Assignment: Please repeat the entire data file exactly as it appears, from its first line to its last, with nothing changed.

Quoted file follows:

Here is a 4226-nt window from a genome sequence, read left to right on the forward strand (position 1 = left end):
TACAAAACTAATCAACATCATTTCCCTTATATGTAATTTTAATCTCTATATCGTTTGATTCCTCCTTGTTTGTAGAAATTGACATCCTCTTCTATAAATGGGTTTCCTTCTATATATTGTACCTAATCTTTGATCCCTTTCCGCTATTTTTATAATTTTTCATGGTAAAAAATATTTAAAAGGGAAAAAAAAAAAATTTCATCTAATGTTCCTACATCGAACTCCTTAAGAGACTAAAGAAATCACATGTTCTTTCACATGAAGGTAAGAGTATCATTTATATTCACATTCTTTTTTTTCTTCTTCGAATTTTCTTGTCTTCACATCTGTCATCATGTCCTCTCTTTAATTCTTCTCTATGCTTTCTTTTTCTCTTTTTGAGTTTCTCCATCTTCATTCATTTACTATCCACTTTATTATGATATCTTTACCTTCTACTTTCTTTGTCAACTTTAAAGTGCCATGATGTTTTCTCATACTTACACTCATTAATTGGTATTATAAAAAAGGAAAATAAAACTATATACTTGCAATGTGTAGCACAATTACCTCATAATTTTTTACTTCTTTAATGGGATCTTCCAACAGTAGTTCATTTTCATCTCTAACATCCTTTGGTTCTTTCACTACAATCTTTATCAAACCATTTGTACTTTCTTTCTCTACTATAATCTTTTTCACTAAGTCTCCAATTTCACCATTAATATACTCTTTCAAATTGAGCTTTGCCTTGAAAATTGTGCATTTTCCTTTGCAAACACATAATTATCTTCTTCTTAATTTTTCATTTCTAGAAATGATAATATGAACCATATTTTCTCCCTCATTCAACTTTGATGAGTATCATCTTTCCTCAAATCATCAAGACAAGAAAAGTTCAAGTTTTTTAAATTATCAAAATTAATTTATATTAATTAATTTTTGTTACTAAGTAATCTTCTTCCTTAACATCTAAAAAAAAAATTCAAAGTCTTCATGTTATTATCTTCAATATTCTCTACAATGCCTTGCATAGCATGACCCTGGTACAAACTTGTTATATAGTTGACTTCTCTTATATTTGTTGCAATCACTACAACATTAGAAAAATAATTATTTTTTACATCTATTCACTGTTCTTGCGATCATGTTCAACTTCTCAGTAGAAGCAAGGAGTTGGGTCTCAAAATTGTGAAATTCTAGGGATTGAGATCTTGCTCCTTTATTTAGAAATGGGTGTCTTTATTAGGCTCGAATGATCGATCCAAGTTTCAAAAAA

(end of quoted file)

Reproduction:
Here is a 4226-nt window from a genome sequence, read left to right on the forward strand (position 1 = left end):
TACAAAACTAATCAACATCATTTCCCTTATATGTAATTTTAATCTCTATATCGTTTGATTCCTCCTTGTTTGTAGAAATTGACATCCTCTTCTATAAATGGGTTTCCTTCTATATATTGTACCTAATCTTTGATCCCTTTCCGCTATTTTTATAATTTTTCATGGTAAAAAATATTTAAAAGGGAAAAAAAAAAAATTTCATCTAATGTTCCTACATCGAACTCCTTAAGAGACTAAAGAAATCACATGTTCTTTCACATGAAGGTAAGAGTATCATTTATATTCACATTCTTTTTTTTCTTCTTCGAATTTTCTTGTCTTCACATCTGTCATCATGTCCTCTCTTTAATTCTTCTCTATGCTTTCTTTTTCTCTTTTTGAGTTTCTCCATCTTCATTCATTTACTATCCACTTTATTATGATATCTTTACCTTCTACTTTCTTTGTCAACTTTAAAGTGCCATGATGTTTTCTCATACTTACACTCATTAATTGGTATTATAAAAAAGGAAAATAAAACTATATACTTGCAATGTGTAGCACAATTACCTCATAATTTTTTACTTCTTTAATGGGATCTTCCAACAGTAGTTCATTTTCATCTCTAACATCCTTTGGTTCTTTCACTACAATCTTTATCAAACCATTTGTACTTTCTTTCTCTACTATAATCTTTTTCACTAAGTCTCCAATTTCACCATTAATATACTCTTTCAAATTGAGCTTTGCCTTGAAAATTGTGCATTTTCCTTTGCAAACACATAATTATCTTCTTCTTAATTTTTCATTTCTAGAAATGATAATATGAACCATATTTTCTCCCTCATTCAACTTTGATGAGTATCATCTTTCCTCAAATCATCAAGACAAGAAAAGTTCAAGTTTTTTAAATTATCAAAATTAATTTATATTAATTAATTTTTGTTACTAAGTAATCTTCTTCCTTAACATCTAAAAAAAAAATTCAAAGTCTTCATGTTATTATCTTCAATATTCTCTACAATGCCTTGCATAGCATGACCCTGGTACAAACTTGTTATATAGTTGACTTCTCTTATATTTGTTGCAATCACTACAACATTAGAAAAATAATTATTTTTTACATCTATTCACTGTTCTTGCGATCATGTTCAACTTCTCAGTAGAAGCAAGGAGTTGGGTCTCAAAATTGTGAAATTCTAGGGATTGAGATCTTGCTCCTTTATTTAGAAATGGGTGTCTTTATTAGGCTCGAATGATCGATCCAAGTTTCAAAAAA